Suzan Mazur: The editor-in-chief is an Episcopalian priest. Natural selection was the mechanism of evolution cited and there was a small section on neutral selection. I spoke to the editor about this and he did say that there would hopefully be an update of the primer in the next couple of years.

Roger Buick: I don’t think that particular volume guides NASA space missions for this or that planet or for signs of organized life or NASA’s research agenda in astrobiology. That volume is meant to be for basic education.

Suzan Mazur: Meant for basic education? I think that’s a problem. The primer editor has a major book on astrobiology coming out next year published by Harvard University Press.

Roger Buick: Hmmm.

Suzan Mazur: I was wondering also, since you discovered the oldest oil, if you could comment on the possible existence of abiotic oil that’s now being talked about a lot.

Roger Buick: It’s an argument that’s been around for a long time. Thomas Gold wrote about it.

Suzan Mazur: I know Bob Hazen hosted a conference on it earlier this year at Carnegie. He mentioned that the Russians were very much behind the existence of abiotic oil. Is the idea of abiotic oil simply a way of prolonging the life of the oil industry? Or is abiotic oil a reality?

Roger Buick: We know that there are several different geochemical processes that can synthesize complex hydrocarbons out of very simple molecules and we also know that some of those processes may have been more active on an early Earth that had greater rates of volcanic activity, hydrothermal alteration and things like that.

So it’s at least plausible that the 3.2 billion year old oil we found did in fact have an abiotic origin. We can’t prove it one way or the other.

Suzan Mazur: Why not?

Roger Buick: We can’t chemically analyze the oil because it’s in such minute quantities. But we can go to slightly younger rocks and we can tease apart oil in those and find out what molecules it’s composed of. And when we go to rocks 2.4 billion years ago (something we published last year and the beginning of this year), you can analyze that oil in detail and you find molecules that could only have been produced by living organisms. Really complex multi-ring hydrocarbon molecules.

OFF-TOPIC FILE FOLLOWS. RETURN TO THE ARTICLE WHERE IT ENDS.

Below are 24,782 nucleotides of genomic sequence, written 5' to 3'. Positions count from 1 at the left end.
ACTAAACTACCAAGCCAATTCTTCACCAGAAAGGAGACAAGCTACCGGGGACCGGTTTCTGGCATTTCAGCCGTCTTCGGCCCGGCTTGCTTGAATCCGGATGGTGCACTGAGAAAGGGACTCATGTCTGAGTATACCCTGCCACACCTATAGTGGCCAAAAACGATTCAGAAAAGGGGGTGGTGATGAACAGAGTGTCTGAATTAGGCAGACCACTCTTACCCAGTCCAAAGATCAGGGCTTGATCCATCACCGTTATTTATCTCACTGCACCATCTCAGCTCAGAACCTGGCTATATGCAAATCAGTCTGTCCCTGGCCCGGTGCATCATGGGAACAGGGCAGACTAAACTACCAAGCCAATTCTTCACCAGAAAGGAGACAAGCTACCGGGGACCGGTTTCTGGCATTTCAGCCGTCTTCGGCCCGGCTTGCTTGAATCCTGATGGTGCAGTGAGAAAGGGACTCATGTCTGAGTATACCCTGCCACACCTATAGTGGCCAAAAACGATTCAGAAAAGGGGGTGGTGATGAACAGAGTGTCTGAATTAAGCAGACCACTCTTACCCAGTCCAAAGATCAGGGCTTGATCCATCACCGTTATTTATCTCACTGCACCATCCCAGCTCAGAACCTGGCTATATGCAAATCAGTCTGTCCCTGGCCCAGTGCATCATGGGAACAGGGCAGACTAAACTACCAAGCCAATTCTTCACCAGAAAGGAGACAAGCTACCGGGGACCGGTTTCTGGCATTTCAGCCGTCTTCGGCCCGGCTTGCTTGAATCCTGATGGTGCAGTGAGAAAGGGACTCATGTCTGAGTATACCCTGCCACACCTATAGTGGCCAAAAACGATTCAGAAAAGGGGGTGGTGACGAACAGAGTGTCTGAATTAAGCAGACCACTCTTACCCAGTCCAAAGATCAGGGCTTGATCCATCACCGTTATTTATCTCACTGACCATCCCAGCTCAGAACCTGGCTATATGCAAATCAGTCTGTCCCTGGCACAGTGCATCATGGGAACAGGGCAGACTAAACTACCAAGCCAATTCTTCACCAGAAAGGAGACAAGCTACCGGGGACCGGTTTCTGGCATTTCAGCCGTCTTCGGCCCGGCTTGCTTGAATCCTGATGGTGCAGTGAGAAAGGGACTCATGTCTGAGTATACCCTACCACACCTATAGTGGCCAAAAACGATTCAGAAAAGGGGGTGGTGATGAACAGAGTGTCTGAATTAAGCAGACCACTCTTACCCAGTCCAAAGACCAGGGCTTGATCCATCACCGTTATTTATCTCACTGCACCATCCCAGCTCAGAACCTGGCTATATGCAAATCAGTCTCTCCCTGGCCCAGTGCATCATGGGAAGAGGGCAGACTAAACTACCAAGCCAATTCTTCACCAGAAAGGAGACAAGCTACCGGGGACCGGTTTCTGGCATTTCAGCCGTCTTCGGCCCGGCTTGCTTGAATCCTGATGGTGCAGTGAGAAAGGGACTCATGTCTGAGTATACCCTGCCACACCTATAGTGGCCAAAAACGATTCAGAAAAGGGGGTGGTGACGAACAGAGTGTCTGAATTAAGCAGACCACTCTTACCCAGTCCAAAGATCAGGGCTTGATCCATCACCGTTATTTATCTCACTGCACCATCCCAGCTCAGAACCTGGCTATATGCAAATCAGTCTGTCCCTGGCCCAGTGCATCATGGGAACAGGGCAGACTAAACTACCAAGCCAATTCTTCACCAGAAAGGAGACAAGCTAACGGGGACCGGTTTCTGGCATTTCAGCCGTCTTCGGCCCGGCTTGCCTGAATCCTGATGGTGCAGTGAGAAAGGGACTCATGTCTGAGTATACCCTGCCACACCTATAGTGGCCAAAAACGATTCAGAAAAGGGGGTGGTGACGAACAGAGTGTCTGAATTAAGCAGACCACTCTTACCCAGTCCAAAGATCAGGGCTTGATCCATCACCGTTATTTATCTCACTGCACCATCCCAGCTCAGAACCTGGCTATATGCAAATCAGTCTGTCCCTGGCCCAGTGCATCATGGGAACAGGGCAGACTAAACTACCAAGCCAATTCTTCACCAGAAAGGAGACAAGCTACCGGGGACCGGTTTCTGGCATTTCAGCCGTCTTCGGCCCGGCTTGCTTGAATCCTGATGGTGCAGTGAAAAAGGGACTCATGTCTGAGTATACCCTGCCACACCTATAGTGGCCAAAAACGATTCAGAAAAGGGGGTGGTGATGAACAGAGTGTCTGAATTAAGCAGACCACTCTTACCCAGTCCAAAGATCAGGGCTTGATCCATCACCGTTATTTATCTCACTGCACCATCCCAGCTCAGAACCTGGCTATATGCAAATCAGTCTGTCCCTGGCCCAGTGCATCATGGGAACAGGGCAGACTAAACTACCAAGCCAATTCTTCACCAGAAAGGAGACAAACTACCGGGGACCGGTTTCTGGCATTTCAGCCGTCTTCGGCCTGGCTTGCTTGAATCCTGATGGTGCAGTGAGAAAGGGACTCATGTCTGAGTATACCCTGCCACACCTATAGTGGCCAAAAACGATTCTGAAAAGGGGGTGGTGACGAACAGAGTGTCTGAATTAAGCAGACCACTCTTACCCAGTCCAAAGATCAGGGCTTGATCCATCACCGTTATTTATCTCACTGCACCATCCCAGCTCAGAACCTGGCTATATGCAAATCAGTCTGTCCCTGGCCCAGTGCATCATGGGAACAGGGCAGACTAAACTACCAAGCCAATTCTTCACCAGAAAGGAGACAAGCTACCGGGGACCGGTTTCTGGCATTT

And if you go to every oil deposit we know of on the Earth today, and you analyze that oil – it also has these biological indicator molecules. Abiotic oil might be produced now. It might have been more significant in the past. But it’s not a significant component of any oil reservoir that we know of on Earth. And geochemistry shows that quite conclusively.

Suzan Mazur: So it’s not any kind of quick fix.

Roger Buick: It’s no kind of quick fix. But the fact that we can synthesize complex hydrocarbons out of simple molecules using geochemical processes suggests that you could in fact officially manufacture oil. But it would be at a very high cost. Whether it would be an economically viable substitute for biologically derived oil pumped out of the ground is another question.

Suzan Mazur: A final comment?

Roger Buick: Astrobiology’s great fun. It’s stretched me enormously. And I’ve loved it.


Suzan Mazur’s interest in evolution began with a flight from Nairobi into Olduvai Gorge to interview the late paleoanthropologist Mary Leakey. Because of ideological struggles, the Kenyan-Tanzanian border was closed, and Leakey was the only reason authorities in Dar es Salaam agreed to give landing clearance. The meeting followed discovery by Leakey and her team of the 3.6 million-year-old hominid footprints at Laetoli. Suzan Mazur’s reports have since appeared in the Financial Times, The Economist, Forbes, Newsday, Philadelphia Inquirer, Archaeology, Connoisseur, Omni and others, as well as on PBS, CBC and MBC. She has been a guest on McLaughlin, Charlie Rose and various Fox Television News programs.